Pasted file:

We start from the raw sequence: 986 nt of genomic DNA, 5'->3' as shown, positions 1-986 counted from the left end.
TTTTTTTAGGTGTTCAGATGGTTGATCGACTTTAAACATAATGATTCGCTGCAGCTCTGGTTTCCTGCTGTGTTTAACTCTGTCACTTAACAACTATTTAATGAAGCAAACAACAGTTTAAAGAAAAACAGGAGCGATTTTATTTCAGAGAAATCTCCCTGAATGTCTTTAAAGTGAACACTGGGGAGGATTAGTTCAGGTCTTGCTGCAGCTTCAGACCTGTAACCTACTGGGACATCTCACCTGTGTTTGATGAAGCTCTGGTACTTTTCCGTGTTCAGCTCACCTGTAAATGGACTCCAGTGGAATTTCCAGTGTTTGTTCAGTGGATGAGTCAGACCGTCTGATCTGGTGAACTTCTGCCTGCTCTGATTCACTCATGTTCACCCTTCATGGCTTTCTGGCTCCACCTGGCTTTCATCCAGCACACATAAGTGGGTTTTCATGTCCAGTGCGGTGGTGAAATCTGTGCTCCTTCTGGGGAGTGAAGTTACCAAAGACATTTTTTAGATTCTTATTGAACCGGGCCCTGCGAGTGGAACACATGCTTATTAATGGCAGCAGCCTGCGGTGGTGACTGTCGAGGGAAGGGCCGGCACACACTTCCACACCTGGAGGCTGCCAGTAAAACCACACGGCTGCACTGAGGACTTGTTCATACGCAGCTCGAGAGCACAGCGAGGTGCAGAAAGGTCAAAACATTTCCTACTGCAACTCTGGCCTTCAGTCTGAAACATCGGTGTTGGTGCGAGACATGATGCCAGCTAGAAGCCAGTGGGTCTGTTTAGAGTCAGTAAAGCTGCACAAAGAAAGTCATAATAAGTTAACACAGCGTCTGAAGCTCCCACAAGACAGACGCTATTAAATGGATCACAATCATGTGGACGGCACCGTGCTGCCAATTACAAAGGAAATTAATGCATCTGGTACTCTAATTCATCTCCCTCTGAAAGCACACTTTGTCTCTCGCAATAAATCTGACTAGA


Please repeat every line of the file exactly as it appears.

We start from the raw sequence: 986 nt of genomic DNA, 5'->3' as shown, positions 1-986 counted from the left end.
TTTTTTTAGGTGTTCAGATGGTTGATCGACTTTAAACATAATGATTCGCTGCAGCTCTGGTTTCCTGCTGTGTTTAACTCTGTCACTTAACAACTATTTAATGAAGCAAACAACAGTTTAAAGAAAAACAGGAGCGATTTTATTTCAGAGAAATCTCCCTGAATGTCTTTAAAGTGAACACTGGGGAGGATTAGTTCAGGTCTTGCTGCAGCTTCAGACCTGTAACCTACTGGGACATCTCACCTGTGTTTGATGAAGCTCTGGTACTTTTCCGTGTTCAGCTCACCTGTAAATGGACTCCAGTGGAATTTCCAGTGTTTGTTCAGTGGATGAGTCAGACCGTCTGATCTGGTGAACTTCTGCCTGCTCTGATTCACTCATGTTCACCCTTCATGGCTTTCTGGCTCCACCTGGCTTTCATCCAGCACACATAAGTGGGTTTTCATGTCCAGTGCGGTGGTGAAATCTGTGCTCCTTCTGGGGAGTGAAGTTACCAAAGACATTTTTTAGATTCTTATTGAACCGGGCCCTGCGAGTGGAACACATGCTTATTAATGGCAGCAGCCTGCGGTGGTGACTGTCGAGGGAAGGGCCGGCACACACTTCCACACCTGGAGGCTGCCAGTAAAACCACACGGCTGCACTGAGGACTTGTTCATACGCAGCTCGAGAGCACAGCGAGGTGCAGAAAGGTCAAAACATTTCCTACTGCAACTCTGGCCTTCAGTCTGAAACATCGGTGTTGGTGCGAGACATGATGCCAGCTAGAAGCCAGTGGGTCTGTTTAGAGTCAGTAAAGCTGCACAAAGAAAGTCATAATAAGTTAACACAGCGTCTGAAGCTCCCACAAGACAGACGCTATTAAATGGATCACAATCATGTGGACGGCACCGTGCTGCCAATTACAAAGGAAATTAATGCATCTGGTACTCTAATTCATCTCCCTCTGAAAGCACACTTTGTCTCTCGCAATAAATCTGACTAGA